According to "The FDR Years" By William Edward Leuchtenburg, the good relations with the press continued even though Roosevelt was sometimes testy. ( he told one reporter to go off to a corner and put on a dunce cap) "but, for the most part, especially in the New Deal years, he was jovial and even chummy, in no small part because he regarded himself as a longtime newspaperman, having been "president" - that is, editor-in-chief - of the Harvard Crimson. He also saw to it that every nervous newcomer on his first White House assignment was introduced to him with a handshake, and he made clear that members of the Fourth Estate were socially respectable by throwing a spring garden party for them at the White House."


Yes, musicians suffered from rampant unemployment like everyone else in the Great Depression. And yes, there were jobs for them as well in the Civilian Conservation Corps.

Roosevelt made plenty of enemies, both while in office and in posthumously. In fact he asked to be judged by his the enemies he made. But the overwhelming majority of historians rate his presidency as 1st, 2nd or 3rd greatest. (The other 2 most often cited are Lincoln and Jefferson). So the claim that he is our greatest modern president has the backing of historians.
The courage to take bold steps, to also admit if they didn't succeed and try something else, the challenges met, the polio.
All too much for this one article.
But here are a few parting thoughts...
We sometimes hear those who would vandalize FDR's accomplishments claim he was a socialist.
The truth is that most socialists of the day opposed him for saving capitalism from the Depression; which they (correctly) believed was the inevitable result of unconstrained oligarchy.

Roosevelt went to great lengths to downplay his struggle with polio.
This photo was taken 2 years after his legs became paralyzed.
I can't help but notice how thin his legs are. He combated the disease's progress by swimming.


While we are talking about presidents, which president said this?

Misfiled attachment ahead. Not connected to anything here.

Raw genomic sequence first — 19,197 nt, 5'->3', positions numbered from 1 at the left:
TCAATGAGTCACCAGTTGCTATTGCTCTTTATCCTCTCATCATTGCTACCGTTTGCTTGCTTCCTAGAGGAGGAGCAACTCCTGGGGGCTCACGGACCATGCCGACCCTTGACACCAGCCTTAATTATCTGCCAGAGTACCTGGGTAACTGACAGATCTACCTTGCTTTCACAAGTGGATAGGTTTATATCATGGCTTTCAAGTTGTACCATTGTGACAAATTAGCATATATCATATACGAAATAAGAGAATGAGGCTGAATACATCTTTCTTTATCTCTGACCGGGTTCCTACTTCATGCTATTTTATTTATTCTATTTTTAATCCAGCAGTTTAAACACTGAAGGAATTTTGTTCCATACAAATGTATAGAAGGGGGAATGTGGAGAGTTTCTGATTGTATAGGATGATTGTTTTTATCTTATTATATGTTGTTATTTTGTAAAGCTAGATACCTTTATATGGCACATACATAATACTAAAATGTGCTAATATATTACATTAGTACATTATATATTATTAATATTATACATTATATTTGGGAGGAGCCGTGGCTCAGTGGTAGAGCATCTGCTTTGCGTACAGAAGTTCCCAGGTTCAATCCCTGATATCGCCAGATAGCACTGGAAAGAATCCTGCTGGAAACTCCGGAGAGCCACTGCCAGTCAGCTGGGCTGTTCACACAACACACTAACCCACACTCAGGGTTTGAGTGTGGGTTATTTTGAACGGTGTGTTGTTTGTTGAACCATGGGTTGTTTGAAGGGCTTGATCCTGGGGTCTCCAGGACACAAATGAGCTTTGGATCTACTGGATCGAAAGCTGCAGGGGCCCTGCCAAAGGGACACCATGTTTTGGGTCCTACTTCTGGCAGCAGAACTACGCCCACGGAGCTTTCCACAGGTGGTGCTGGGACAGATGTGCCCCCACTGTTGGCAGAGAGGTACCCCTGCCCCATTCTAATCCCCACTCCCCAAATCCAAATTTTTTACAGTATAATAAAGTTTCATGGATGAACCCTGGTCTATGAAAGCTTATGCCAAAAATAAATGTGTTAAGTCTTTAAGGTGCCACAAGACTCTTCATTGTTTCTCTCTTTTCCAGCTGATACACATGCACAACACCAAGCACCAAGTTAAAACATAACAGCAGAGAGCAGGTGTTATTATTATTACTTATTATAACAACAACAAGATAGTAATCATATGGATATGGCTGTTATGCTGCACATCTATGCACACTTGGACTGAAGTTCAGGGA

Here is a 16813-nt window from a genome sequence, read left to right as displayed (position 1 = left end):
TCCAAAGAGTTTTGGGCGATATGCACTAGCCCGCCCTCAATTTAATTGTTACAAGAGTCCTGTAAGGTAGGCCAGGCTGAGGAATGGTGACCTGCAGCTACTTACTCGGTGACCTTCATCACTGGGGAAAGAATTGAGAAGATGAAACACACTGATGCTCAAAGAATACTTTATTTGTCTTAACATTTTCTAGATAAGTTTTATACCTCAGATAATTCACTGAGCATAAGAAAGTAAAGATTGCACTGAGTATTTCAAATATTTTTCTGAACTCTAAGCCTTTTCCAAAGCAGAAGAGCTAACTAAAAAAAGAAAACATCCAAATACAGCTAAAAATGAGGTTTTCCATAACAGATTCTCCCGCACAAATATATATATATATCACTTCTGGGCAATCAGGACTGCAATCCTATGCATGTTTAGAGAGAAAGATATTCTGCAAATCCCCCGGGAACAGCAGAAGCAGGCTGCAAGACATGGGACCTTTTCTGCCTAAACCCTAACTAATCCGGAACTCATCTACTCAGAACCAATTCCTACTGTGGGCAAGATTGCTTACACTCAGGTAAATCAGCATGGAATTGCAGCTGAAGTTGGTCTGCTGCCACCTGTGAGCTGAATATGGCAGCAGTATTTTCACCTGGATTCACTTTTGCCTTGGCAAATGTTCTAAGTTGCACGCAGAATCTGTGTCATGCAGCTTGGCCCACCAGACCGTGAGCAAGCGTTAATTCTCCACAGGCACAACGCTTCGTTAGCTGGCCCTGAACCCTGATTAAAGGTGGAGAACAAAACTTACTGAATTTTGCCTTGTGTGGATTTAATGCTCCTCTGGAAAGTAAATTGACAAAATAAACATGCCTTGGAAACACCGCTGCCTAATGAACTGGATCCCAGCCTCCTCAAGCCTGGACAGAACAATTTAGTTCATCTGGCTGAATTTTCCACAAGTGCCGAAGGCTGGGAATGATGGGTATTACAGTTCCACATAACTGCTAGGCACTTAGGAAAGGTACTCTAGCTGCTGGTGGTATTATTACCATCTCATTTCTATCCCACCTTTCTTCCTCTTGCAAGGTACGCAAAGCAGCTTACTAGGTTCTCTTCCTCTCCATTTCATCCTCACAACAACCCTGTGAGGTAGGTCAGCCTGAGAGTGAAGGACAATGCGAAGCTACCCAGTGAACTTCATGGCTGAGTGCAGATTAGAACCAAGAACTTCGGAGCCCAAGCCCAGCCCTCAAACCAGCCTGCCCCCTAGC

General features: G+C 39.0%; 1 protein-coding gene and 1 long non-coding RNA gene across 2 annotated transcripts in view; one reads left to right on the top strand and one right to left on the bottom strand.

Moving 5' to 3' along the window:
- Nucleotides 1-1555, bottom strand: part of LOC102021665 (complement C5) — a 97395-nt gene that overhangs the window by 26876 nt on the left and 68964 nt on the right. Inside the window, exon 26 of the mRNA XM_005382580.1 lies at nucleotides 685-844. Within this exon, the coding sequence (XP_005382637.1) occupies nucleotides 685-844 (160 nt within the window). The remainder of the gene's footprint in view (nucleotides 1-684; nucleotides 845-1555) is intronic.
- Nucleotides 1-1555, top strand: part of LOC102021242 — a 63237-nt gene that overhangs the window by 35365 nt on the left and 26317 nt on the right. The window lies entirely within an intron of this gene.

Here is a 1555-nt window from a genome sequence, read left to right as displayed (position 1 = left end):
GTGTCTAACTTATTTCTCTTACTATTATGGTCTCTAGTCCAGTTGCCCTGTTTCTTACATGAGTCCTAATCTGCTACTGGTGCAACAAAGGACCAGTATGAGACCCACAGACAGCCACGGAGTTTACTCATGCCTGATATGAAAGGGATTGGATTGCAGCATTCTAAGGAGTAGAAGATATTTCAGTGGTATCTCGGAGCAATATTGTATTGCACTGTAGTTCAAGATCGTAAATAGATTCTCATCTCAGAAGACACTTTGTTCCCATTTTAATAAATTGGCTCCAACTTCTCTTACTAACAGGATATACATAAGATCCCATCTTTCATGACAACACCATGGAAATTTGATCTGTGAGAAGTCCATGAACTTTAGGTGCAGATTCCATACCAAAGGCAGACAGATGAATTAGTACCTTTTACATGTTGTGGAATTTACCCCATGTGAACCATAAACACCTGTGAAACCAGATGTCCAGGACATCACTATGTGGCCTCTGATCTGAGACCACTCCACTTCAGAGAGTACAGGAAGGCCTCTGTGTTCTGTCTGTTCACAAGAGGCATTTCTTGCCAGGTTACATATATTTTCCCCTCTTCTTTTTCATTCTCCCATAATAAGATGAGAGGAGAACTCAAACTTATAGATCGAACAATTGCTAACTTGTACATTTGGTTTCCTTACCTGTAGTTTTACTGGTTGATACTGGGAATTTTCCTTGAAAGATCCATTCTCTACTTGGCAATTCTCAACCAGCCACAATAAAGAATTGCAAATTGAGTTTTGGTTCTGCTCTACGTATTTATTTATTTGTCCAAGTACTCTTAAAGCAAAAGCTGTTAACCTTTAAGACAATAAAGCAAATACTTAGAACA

"In some countries, this notable president stated, "a few families are fabulously wealthy, contribute far less than they should in taxes, and are indifferent to the poverty of the great masses of the people. A country in this situation, is fraught with continual instability."
So who spoke this "spread the wealth around" statement over 50 years ago?
Had to be some commie like Fidel Castro, or some leftist anti-American pinko anti-war peacenik, right?
...Well it was Republican President Dwight D. Eisenhower.
(How far has the Republican party de-evolved since then?...well McCarthy was doing his thing around the same time... he might be the Father of the modern GOP. )

A dust storm in Kansas during the Great Depression



To those who speculate that the Great Depression would have been shorter without the New Deal, (a somewhat popular, purely unprovable bit of woolgathering among certain New Orleans-abandoning, torture-sanctioning, 9/11-Tourette's sufferers) I offer this bit of nostalgia.
In the summer of 1932 John Maynard Keynes, the brilliant economist credited with saving capitalism from eating itself the last time it tried to, was asked by a journalist, whether there had ever been anything before like the Great Depression. The unflappable Keynes said: "Yes, it was called the Dark Ages, and it lasted four hundred years."

If Keynes saw the Great Depression as something that would have lasted a long time without intervention, I question whether these armchair quarterbacks (watching the game 70 years later from their cozy abodes on their 60 inch flatscreens with a snifter of cognac in hand, after driving home on a road the Conservation Corps built) have anywhere near the insight of Keynes.
And if you really believe you could have done better, go directly to Washington D.C. right now and tell your senator YOU know how to fix the economy quickly. I know you will!


"The money changers have fled from their high seats in the temple of our civilization. We may now restore that temple to the ancient truths. The measure of the restoration lies in the extent to which we apply social values more noble than mere monetary profit." ...Indeed!


The Funeral Train Carries Franklin's Body back to his beloved Hyde Park.
FDR died of a cerebral hemorrhage while serving his 4th
term as President in 1945.